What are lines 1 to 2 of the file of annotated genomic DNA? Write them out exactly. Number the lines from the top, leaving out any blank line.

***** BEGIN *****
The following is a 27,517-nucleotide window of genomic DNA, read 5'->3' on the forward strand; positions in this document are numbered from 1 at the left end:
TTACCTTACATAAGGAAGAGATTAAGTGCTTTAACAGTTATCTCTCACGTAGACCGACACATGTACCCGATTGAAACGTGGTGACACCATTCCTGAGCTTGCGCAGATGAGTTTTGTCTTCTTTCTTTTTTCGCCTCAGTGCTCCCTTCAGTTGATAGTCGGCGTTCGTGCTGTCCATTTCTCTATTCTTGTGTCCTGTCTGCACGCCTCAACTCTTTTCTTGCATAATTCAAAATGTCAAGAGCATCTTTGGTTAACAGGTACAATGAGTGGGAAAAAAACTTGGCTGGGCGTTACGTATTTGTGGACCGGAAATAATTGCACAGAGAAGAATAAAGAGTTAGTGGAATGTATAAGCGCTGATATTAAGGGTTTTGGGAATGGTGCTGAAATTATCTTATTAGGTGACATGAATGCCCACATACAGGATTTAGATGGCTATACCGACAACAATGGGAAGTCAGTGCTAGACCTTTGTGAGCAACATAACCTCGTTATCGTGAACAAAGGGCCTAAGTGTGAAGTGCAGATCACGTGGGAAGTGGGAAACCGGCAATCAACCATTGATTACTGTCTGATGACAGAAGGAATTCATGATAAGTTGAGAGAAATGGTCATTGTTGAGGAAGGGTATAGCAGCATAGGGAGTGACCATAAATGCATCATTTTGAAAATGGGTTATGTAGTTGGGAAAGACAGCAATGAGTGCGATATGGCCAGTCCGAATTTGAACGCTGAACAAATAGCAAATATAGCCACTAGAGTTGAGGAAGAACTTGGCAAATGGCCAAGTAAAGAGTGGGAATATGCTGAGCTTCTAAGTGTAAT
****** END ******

The following is a 27,517-nucleotide window of genomic DNA, read 5'->3' on the forward strand; positions in this document are numbered from 1 at the left end:
TTACCTTACATAAGGAAGAGATTAAGTGCTTTAACAGTTATCTCTCACGTAGACCGACACATGTACCCGATTGAAACGTGGTGACACCATTCCTGAGCTTGCGCAGATGAGTTTTGTCTTCTTTCTTTTTTCGCCTCAGTGCTCCCTTCAGTTGATAGTCGGCGTTCGTGCTGTCCATTTCTCTATTCTTGTGTCCTGTCTGCACGCCTCAACTCTTTTCTTGCATAATTCAAAATGTCAAGAGCATCTTTGGTTAACAGGTACAATGAGTGGGAAAAAAACTTGGCTGGGCGTTACGTATTTGTGGACCGGAAATAATTGCACAGAGAAGAATAAAGAGTTAGTGGAATGTATAAGCGCTGATATTAAGGGTTTTGGGAATGGTGCTGAAATTATCTTATTAGGTGACATGAATGCCCACATACAGGATTTAGATGGCTATACCGACAACAATGGGAAGTCAGTGCTAGACCTTTGTGAGCAACATAACCTCGTTATCGTGAACAAAGGGCCTAAGTGTGAAGTGCAGATCACGTGGGAAGTGGGAAACCGGCAATCAACCATTGATTACTGTCTGATGACAGAAGGAATTCATGATAAGTTGAGAGAAATGGTCATTGTTGAGGAAGGGTATAGCAGCATAGGGAGTGACCATAAATGCATCATTTTGAAAATGGGTTATGTAGTTGGGAAAGACAGCAATGAGTGCGATATGGCCAGTCCGAATTTGAACGCTGAACAAATAGCAAATATAGCCACTAGAGTTGAGGAAGAACTTGGCAAATGGCCAAGTAAAGAGTGGGAATATGCTGAGCTTCTAAGTGTAAT